Now keep in mind that because you opted to keep the car, your cash flow for the month is still $20,000 down, even after you discovered that, as it stands, you’ve made a profit of $30,000 on the car. Your cash flow will only be impacted the moment you decide to realise your investment, or in this case, to sell the vehicle. In other words, your cash flow does not equal your profits. Before I proceed to illustrate how this affects your finances in a more practical matter, I feel obligated to note that cars, as a general rule of thumb, make terrible investment vehicles (pun intended) and should nearly always be treated as a depreciating asset.
Introducing the Concept of Book Value
When you make an investment, providing you pay for it outright, you negatively impact your cash flow, but your overall wealth does not change as the transaction does not yield a profit or loss. An important caveat here is the fact that most transactions incur a transactional cost, which we will be ignoring in this case for the sake of simplicity.
The conclusion to this line of reasoning, then, is that profits, or losses, are not a result of how much excess cash you can generate over a period. Your profit or loss over a period can instead be expressed as the change in the number that is calculated by adding up the value of all your assets and then subtracting all your liabilities. Those well versed in personal finance already will immediately recognise that this is the same as saying that your profit or loss is the change in your net worth.
Your profit or loss over a period of time can instead be expressed as the change in the number that is calculated by adding up the value of all your assets and then subtracting all your liabilities.
Put another way; it does not matter if you can generate a positive cash flow every month, but keep sinking your excess cash into terrible investments that depreciate over time. To focus on profits, then, is to monitor your investments and make sure that they are developing in a way that increases your wealth.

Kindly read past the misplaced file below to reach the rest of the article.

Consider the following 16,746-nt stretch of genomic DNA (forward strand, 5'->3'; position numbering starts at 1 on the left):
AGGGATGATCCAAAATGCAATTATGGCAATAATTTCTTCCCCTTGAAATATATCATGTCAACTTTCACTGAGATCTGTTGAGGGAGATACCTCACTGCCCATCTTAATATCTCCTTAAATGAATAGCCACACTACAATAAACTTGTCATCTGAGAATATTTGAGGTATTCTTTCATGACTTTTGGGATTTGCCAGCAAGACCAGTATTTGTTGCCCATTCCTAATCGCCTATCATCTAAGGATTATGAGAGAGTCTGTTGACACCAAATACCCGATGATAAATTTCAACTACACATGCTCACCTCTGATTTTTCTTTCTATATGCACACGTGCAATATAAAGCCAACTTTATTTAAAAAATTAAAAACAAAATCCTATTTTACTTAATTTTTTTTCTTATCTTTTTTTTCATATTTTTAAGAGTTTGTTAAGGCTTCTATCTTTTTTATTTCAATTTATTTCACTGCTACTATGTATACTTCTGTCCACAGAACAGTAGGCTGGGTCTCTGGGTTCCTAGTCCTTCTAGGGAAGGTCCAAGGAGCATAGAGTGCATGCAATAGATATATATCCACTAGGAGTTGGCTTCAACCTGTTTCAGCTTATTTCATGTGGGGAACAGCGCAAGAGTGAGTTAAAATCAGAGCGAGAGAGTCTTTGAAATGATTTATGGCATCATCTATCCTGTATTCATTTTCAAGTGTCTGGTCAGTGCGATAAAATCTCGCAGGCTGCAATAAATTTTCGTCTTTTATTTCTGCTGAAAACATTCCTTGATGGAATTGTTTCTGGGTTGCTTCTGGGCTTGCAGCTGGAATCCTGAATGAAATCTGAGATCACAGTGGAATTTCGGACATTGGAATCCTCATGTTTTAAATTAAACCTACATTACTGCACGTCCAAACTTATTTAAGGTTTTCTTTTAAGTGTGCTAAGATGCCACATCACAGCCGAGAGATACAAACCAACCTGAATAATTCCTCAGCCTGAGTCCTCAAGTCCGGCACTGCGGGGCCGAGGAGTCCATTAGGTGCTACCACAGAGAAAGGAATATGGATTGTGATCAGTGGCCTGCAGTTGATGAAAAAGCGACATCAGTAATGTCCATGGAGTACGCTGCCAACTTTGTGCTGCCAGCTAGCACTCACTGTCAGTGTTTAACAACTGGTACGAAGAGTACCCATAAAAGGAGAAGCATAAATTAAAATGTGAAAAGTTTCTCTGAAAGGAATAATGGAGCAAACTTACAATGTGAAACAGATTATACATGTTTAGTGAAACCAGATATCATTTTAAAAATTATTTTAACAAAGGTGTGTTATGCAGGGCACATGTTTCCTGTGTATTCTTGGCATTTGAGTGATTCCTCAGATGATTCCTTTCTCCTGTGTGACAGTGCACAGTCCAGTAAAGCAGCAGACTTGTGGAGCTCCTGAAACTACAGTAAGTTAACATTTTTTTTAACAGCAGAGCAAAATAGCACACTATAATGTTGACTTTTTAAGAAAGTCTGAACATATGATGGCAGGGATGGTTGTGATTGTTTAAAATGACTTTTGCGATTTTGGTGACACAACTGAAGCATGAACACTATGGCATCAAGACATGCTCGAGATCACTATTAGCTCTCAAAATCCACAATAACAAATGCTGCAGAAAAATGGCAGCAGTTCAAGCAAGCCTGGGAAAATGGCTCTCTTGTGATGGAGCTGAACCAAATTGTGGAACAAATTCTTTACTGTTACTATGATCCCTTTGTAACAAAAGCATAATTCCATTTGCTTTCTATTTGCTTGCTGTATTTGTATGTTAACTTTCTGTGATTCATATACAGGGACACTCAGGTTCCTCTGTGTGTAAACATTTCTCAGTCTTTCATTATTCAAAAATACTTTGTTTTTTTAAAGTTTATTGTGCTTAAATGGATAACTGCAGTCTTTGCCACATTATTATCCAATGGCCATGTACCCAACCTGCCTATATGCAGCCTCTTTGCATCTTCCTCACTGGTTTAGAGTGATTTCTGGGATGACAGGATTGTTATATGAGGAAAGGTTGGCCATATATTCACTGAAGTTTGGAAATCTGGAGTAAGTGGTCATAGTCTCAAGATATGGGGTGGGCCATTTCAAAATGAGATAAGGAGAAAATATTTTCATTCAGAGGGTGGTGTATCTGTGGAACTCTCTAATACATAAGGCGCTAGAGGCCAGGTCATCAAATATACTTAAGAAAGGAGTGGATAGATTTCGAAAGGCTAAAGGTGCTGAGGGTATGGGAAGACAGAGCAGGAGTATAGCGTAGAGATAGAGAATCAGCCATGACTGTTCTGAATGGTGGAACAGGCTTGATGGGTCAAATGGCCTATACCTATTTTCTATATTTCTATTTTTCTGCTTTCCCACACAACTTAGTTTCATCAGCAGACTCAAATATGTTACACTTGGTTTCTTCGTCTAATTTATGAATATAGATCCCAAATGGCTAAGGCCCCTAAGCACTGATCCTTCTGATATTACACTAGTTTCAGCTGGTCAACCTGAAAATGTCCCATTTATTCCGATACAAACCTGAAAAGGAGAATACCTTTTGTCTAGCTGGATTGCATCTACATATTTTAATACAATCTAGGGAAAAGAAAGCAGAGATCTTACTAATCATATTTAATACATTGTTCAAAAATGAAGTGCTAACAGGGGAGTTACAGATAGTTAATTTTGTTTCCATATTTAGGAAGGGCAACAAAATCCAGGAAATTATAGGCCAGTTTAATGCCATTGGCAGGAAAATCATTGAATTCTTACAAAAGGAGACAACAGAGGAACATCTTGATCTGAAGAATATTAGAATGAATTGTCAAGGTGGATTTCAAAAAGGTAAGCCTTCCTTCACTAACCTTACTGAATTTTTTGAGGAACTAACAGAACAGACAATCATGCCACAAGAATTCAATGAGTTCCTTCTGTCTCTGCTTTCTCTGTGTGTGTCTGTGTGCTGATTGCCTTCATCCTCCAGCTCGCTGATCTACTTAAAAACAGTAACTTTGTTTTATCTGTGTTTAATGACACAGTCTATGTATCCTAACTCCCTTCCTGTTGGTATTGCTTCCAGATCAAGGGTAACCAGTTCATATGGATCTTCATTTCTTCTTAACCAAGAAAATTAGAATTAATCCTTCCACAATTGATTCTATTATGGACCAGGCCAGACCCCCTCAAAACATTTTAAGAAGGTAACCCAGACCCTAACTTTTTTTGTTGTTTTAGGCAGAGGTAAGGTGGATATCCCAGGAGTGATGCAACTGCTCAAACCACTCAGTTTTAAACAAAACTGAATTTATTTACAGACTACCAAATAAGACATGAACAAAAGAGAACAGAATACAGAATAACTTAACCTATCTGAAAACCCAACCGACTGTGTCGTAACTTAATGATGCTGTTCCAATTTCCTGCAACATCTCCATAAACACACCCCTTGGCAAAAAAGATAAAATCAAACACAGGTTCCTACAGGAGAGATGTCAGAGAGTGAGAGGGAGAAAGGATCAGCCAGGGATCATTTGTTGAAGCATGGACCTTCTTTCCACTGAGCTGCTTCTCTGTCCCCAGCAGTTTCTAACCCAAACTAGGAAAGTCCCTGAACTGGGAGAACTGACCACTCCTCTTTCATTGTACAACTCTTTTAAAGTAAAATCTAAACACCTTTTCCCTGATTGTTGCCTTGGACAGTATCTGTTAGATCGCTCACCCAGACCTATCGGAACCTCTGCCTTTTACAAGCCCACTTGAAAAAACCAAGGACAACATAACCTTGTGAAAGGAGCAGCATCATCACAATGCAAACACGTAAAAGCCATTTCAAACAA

An important aspect of evaluating your investments, and making sure you are turning a profit, is the book value of the asset you are examining. The book value is the amount of money we deem an asset to be worth on our balance sheet and is a critical number when it comes to determining the performance of our investments, as well as our net worth. In financial accounting, many rules govern how a business should calculate the book value of its assets. When it comes to personal finance, there are no guidelines, and the way one person does it might differ from the next.
The degree to which we can confidently and accurately determine the book value of an asset correlates with the liquidity of an asset. A liquid financial asset, such as a publicly traded company listed on a large stock exchange will be bought and sold each and every day, and as a result, you can quickly and accurately determine the value you should give the asset on your balance sheet by looking at the stock price. A home, on the other hand, is not as liquid, and you will never get a perfect valuation from the sale of an identical asset, the way you will with stocks. As such we need to make approximations based on factors such as the general trend of the market and the sale prices of similar objects in the same market.
When it comes to estimating the book value of less liquid assets for measuring the profit of your personal finances, there are no rules. However, the following rule of thumb can be helpful to keep in mind as a general guideline: The book value should be the highest value you can say with reasonable certainty the asset would fetch if you were to sell it. In other words, you want to be as accurate as possible with a cautious approach.
Asset Classes and Profits
Typically, an investor will be considering five different classes of assets when constructing a portfolio in the search for earnings. These five classes are:
- Real estate
There are obviously other financial instruments and classes of investments not covered by this list, but for most investors learning about, and investing within these five classes will be more than sufficient to establish a robust portfolio. We have already covered the value of keeping enough cash, and the same arguments apply to why it is a critical component of every well-constructed portfolio. But, with your liquidity threshold covered, in which other asset class should you invest? Which of them will yield the most profits, and thus increase your wealth and freedom?
Unfortunately, there are no firm answers to this question. What we do know, however, is that the various asset classes have differing strengths and weaknesses with regards to factors such as expected long-term returns, volatility, and how their values are affected by macroeconomic changes. As such, every investor should familiarise her- or himself with all of the five asset classes listed above, and aim to diversify their investments across all classes to maximise the relationship between expected returns versus downside risk. You can go to the investing category to find all posts about investing, to read more about the subject.